10/17/2015

Mr. Jones' 21 Favorite Singles of the 21st Century (so far)

[As always, when attempting this kind of exercise, familiarity and poignancy—as well as considerations of time, space, length, reader interest, etc etc etc—will inevitably lead to some favorites falling by the wayside. But such are the pitfalls of compiling a list of any kind, although slightly less stress is involved when the main criteria is favorites. And so, with that out of the way, and in alphabetical order by artist, have at them. Cheers. - KJ]

AUDIOSLAVE "Cochise" [2002]
The first—and biggest—rock supergroup of the first decade of the 21st century didn't always gel, but when they did...

COLDPLAY “Yellow” [2000]
Boy, have these dudes caught grief. But long before the weirdly titled albums, "Sgt. Pepper's"-style band uniforms, the arrival—and subsequent departure—of the high profile Hollywood actress, and the questionable need to make a statement with every release, there was a simple yet heartfelt pop song that took the world by storm.

DEATH CAB FOR CUTIE “The Sound of Settling” [2003]
We almost went with the most excellent “Cath…” but this infectious, joy-imbued, short and sweet nugget of ear candy from their breakthrough Transatlanticism album [Barsuk], was too hard to pass up. Just might be our fave song of the 2000s. Yes, we love it that much.

FREELANCE HELLRAISER "A Stroke of Genius" [2001]
Talk about the sum of its parts: never cared for either Christina Aguilera or The Strokes, but this mash up truly lives up to its title. Arguably, the standard bearer for mash-ups.

GRIZZLY BEAR “Two Weeks” [2009]
This time the Brooklyn “cool” kids were right. Oh, yeah.

GUIDED BY VOICES “Glad Girls” [2001]
Uncle Bob’s best-sounding/produced album, Isolation Drills [TVT]—recorded in NYC, btw—is the home of this shoulda-been-a-monster-hit.

INCUBUS “Megalomaniac” [2003]
Lumped together with the nu-metal mooks of the late ‘90s, these guys were always a lot more interesting than that mostly sorry bunch. This fiery bastard is proof.

INJECTED "Faithless" [2002]
This Atlanta quartet never got much love while in the spotlight but this tune is modern melodic hard rock—with a catchy chorus the size of a house—at its finest.

IRON & WINE
"Woman King" [2005]
Sam Beam is one of the most gifted songwriters today. (And a master at interpretation, as his gorgeous solo acoustic cover of The Postal Service’s “Such Great Heights” clearly demonstrates.) This one is but a highlight from his vastly impressive catalog.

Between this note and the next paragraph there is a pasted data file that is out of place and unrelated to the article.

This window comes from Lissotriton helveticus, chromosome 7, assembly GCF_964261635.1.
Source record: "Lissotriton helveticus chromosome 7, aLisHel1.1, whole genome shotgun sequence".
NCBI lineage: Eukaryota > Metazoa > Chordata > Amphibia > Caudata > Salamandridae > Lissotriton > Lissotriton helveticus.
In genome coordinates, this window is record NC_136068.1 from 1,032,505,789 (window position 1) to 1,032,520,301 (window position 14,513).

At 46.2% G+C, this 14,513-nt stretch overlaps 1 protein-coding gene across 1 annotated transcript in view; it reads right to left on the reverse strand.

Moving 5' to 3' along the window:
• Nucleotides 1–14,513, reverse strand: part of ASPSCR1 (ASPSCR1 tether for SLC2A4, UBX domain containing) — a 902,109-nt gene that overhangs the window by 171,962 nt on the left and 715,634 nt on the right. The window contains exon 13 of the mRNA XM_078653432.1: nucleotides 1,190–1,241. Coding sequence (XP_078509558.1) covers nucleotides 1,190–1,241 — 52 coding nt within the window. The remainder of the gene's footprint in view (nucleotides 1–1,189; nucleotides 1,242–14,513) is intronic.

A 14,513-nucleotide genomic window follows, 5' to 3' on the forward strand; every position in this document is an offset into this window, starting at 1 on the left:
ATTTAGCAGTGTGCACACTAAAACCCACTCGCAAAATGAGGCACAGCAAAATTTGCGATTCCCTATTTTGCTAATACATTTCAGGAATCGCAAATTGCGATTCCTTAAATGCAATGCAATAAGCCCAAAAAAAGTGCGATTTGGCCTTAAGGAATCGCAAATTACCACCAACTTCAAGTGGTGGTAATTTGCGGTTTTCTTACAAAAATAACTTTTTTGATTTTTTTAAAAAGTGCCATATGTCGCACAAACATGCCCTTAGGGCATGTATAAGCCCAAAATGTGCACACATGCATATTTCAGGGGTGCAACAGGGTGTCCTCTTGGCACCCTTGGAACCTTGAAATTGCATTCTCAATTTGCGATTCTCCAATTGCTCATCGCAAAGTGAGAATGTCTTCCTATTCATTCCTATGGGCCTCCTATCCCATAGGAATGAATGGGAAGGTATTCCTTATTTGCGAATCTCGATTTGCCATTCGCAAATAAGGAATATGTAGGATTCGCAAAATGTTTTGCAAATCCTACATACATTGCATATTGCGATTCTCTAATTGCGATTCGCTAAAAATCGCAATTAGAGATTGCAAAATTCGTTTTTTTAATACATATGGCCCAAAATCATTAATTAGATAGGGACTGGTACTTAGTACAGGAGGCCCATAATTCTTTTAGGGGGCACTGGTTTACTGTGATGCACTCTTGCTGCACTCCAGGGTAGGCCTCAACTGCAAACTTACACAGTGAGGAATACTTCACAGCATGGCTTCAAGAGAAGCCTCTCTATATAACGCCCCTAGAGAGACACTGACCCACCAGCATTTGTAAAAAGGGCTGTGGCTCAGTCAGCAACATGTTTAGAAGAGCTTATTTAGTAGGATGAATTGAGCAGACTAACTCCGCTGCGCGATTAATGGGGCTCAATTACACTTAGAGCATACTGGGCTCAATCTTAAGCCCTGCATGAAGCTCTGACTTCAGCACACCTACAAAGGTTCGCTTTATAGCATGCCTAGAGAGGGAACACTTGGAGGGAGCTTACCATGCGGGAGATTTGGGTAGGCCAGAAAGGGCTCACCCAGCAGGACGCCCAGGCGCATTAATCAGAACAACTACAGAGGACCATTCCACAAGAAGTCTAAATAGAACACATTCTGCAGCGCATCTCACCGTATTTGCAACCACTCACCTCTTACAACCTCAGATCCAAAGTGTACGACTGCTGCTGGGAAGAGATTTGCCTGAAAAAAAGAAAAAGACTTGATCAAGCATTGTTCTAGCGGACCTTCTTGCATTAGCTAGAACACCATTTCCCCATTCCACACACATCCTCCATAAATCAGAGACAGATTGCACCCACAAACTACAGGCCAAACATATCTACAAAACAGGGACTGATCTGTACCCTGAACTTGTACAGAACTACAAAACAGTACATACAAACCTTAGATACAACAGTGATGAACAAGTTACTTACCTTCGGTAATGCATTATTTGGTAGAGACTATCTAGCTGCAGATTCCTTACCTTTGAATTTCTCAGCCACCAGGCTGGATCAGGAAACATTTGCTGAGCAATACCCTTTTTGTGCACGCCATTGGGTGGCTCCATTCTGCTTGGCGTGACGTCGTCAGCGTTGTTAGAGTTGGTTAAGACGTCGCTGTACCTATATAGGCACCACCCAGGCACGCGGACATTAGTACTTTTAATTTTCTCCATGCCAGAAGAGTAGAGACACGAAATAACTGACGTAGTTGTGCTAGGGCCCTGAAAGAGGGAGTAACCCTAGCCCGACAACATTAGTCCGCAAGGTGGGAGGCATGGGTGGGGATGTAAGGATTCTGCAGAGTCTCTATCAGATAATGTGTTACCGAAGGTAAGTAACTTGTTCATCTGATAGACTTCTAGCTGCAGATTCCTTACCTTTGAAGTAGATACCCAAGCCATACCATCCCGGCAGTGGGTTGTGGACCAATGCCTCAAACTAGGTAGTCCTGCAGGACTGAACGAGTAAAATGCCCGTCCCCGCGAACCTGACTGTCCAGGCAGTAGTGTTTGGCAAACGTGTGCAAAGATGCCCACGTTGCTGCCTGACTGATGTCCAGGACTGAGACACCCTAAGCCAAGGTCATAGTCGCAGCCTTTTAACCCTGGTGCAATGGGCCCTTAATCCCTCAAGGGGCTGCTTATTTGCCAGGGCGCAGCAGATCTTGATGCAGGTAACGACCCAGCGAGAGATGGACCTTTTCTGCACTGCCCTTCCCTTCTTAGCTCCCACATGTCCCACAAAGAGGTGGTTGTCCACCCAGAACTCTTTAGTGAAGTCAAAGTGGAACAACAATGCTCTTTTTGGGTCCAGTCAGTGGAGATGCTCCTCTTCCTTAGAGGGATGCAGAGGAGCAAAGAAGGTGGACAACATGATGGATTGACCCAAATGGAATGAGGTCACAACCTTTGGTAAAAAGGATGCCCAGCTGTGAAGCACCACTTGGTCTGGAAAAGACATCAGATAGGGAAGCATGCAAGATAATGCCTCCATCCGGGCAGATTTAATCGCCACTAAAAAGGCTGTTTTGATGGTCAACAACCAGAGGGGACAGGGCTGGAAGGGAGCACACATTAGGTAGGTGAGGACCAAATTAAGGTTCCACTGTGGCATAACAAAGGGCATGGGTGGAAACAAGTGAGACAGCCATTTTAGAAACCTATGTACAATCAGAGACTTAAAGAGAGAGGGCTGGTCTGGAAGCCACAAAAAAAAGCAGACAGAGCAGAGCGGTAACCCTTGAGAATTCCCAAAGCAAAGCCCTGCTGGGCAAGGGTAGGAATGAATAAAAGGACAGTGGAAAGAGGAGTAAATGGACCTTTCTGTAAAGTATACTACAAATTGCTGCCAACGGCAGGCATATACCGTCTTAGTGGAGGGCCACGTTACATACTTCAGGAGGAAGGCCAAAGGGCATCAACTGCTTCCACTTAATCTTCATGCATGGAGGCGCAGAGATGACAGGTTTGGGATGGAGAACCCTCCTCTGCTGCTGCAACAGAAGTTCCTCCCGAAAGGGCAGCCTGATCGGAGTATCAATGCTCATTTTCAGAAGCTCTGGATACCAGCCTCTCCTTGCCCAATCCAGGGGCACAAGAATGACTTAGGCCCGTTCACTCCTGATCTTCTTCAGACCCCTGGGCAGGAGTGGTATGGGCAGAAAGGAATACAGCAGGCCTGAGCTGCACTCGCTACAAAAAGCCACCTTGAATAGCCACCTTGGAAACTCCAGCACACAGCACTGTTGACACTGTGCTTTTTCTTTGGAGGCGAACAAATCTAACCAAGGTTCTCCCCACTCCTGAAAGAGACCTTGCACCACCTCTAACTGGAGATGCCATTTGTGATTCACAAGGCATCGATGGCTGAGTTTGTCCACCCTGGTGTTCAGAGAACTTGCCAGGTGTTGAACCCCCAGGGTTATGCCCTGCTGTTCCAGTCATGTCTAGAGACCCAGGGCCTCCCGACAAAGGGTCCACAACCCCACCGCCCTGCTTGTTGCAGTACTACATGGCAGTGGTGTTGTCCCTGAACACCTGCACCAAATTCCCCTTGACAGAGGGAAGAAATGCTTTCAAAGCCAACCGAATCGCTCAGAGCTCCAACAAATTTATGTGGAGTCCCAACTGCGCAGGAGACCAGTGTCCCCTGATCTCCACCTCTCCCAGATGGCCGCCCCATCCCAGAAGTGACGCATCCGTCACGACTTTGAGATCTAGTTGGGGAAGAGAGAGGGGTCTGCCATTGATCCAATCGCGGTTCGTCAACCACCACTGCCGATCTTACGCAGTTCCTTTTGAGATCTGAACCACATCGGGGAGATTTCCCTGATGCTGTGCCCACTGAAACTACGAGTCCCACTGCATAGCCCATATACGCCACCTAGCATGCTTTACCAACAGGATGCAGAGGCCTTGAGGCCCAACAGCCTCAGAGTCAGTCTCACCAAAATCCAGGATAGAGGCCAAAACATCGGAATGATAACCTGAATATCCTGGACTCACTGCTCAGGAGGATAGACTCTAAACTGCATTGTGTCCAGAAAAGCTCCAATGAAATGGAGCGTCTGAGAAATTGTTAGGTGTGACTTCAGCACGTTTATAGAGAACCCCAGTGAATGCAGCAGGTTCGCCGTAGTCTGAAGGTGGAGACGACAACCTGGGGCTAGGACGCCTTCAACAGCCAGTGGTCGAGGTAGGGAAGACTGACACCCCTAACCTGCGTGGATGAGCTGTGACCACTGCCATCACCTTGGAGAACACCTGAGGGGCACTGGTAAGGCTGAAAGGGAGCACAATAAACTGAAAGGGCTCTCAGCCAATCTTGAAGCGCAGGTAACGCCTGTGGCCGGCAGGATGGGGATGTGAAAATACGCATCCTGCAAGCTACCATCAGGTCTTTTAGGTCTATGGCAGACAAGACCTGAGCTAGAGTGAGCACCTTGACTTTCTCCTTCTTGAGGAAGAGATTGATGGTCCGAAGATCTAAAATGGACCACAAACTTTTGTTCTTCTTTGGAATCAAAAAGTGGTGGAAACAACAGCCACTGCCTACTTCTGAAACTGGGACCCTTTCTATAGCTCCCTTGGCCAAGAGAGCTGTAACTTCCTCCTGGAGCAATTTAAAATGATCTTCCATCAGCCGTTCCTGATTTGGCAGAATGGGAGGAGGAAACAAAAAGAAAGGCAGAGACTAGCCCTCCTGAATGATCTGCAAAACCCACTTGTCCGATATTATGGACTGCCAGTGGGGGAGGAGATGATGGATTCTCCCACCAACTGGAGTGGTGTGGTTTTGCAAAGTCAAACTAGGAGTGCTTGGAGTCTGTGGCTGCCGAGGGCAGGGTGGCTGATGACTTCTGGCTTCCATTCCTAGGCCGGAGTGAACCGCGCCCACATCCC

JLS "Maco Jones" [2003]
A vicious slab of molten, in your face, slow-grinding metal, this is a track for the ages. 

NORAH JONES "Don't Know Why" [2002]
Only the most jaded among us—and we’re founders/card-carrying members of that club—could escape the intoxicating charms of this Jesse Harris-penned ballad.

LONGWAVE "Wake Me When It's Over" [2003]
One of the early ‘00s NYC outfits poised for fame, it never happened for these dudes. But this tune remains one of the finest recorded moments of that scene's brief heyday.

A PERFECT CIRCLE “Judith” [2000]
Few have perfected the metal-meets-
The Cure aesthetic like these guys. This track—with its David Fincher-directed video clip—is just...

QUEENS OF THE STONE AGE "The Lost Art of Keeping a Secret" [2000]
Whatever you do/don’t tell anyone.” Gotcha.

THE RACONTEURS “Steady as She Goes” [2006]
The Joe Jackson-indebted debut single from Jack White’s post-White Stripes outfit is a big fave ‘round these parts. "Find yourself a girl and settle down / live a simple life in a quiet town..." Rarely did straightforward advice sound so good.

DUNCAN SHEIK "White Limousine" [2006]
He’s a big deal on Broadway these days, and while his previous output never really did much for us, the title track from his 2003 album is simply a solid lesson in songwriting and arrangement in a pop music format. (Special props for the deft atmospheric/“color” guitarwork.)

SPOON “Don’t You Evah” [2007]
The Natural History were a talented NYC-based band from the first half of the '00s that never really took off, despite a solid EP and album on the hip, also NYC-based StarTime International label, and an even better self-released album. It is on the latter, People I Meet from 2007, that you'll find the original version of "Don't You Ever", which Spoon covered on their highly acclaimed record Ga Ga Ga Ga Ga  [Merge] that same year. Spoon's take is a little more polished and produced—and arguably the best track on their album—while the original has a lot of heart despite being about cold feet, heh heh. Great song in any version, regardless.

U2 "Beautiful Day" [2000]
In the midst of the avalanche of boy band/nu metal/prefab teen star nonsense that was the late ‘90s/early ‘00s, this one arrived like a truck of ice water in the desert, as the Irish legends reclaimed their place among the heathens.

WEEZER “Keep Fishin” [2002]
Three minutes and five seconds of pure ear-candy bliss, in the same vein as Cheap Trick’s Live At Budokan classic "I Want You To Want Me", plus the equally ebullient Marcos Siega directed clip: a faux Muppet Show episode featuring Kermit and the gang panicking over the disappearance of Weezer drummer Patrick Wilson (who’s been kidnapped by none other than Miss Piggy) moments before the band is due to perform. Awesome.

PHARRELL WILLIAMS “Happy” [2013]
The haters can knock it all they want, this one will always make us…well, you know.

ZWAN "Honestly" [2003]
Billy Corgan has written some great tunes and you may get to hear many of ‘em if you catch the latest of incarnation of Smashing Pumpkins on the road. Sadly, this gem won’t be one of ‘em.

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